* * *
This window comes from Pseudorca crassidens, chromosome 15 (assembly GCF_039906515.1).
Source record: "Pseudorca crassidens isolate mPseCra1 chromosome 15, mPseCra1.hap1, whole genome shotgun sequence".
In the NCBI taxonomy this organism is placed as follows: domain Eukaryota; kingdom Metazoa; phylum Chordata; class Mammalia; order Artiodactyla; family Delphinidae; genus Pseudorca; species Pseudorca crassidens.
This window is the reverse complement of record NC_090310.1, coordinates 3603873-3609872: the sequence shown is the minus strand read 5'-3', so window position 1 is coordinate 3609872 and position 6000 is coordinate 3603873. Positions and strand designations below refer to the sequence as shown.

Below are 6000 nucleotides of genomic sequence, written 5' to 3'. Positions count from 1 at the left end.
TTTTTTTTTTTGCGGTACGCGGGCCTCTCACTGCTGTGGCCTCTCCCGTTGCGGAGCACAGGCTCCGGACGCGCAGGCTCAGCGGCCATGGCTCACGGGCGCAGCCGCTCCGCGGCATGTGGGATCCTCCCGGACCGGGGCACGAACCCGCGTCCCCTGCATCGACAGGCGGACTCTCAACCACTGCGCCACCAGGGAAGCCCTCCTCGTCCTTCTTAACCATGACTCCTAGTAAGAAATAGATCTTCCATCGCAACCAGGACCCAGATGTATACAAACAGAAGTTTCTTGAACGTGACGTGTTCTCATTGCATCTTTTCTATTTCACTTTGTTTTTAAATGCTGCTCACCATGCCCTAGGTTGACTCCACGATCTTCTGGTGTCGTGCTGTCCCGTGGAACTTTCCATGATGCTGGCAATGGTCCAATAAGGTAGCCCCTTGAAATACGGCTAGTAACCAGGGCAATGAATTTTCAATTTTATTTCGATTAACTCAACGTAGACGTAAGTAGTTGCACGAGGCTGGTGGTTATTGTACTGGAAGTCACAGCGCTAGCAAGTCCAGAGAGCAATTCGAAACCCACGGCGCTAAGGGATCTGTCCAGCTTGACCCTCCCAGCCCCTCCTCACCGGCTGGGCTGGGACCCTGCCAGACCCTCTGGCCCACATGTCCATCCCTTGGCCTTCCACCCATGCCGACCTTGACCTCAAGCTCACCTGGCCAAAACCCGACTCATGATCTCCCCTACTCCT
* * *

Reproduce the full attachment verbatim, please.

This window comes from Pseudorca crassidens, chromosome 15 (assembly GCF_039906515.1).
Source record: "Pseudorca crassidens isolate mPseCra1 chromosome 15, mPseCra1.hap1, whole genome shotgun sequence".
In the NCBI taxonomy this organism is placed as follows: domain Eukaryota; kingdom Metazoa; phylum Chordata; class Mammalia; order Artiodactyla; family Delphinidae; genus Pseudorca; species Pseudorca crassidens.
This window is the reverse complement of record NC_090310.1, coordinates 3603873-3609872: the sequence shown is the minus strand read 5'-3', so window position 1 is coordinate 3609872 and position 6000 is coordinate 3603873. Positions and strand designations below refer to the sequence as shown.

Below are 6000 nucleotides of genomic sequence, written 5' to 3'. Positions count from 1 at the left end.
TTTTTTTTTTTGCGGTACGCGGGCCTCTCACTGCTGTGGCCTCTCCCGTTGCGGAGCACAGGCTCCGGACGCGCAGGCTCAGCGGCCATGGCTCACGGGCGCAGCCGCTCCGCGGCATGTGGGATCCTCCCGGACCGGGGCACGAACCCGCGTCCCCTGCATCGACAGGCGGACTCTCAACCACTGCGCCACCAGGGAAGCCCTCCTCGTCCTTCTTAACCATGACTCCTAGTAAGAAATAGATCTTCCATCGCAACCAGGACCCAGATGTATACAAACAGAAGTTTCTTGAACGTGACGTGTTCTCATTGCATCTTTTCTATTTCACTTTGTTTTTAAATGCTGCTCACCATGCCCTAGGTTGACTCCACGATCTTCTGGTGTCGTGCTGTCCCGTGGAACTTTCCATGATGCTGGCAATGGTCCAATAAGGTAGCCCCTTGAAATACGGCTAGTAACCAGGGCAATGAATTTTCAATTTTATTTCGATTAACTCAACGTAGACGTAAGTAGTTGCACGAGGCTGGTGGTTATTGTACTGGAAGTCACAGCGCTAGCAAGTCCAGAGAGCAATTCGAAACCCACGGCGCTAAGGGATCTGTCCAGCTTGACCCTCCCAGCCCCTCCTCACCGGCTGGGCTGGGACCCTGCCAGACCCTCTGGCCCACATGTCCATCCCTTGGCCTTCCACCCATGCCGACCTTGACCTCAAGCTCACCTGGCCAAAACCCGACTCATGATCTCCCCTACTCCT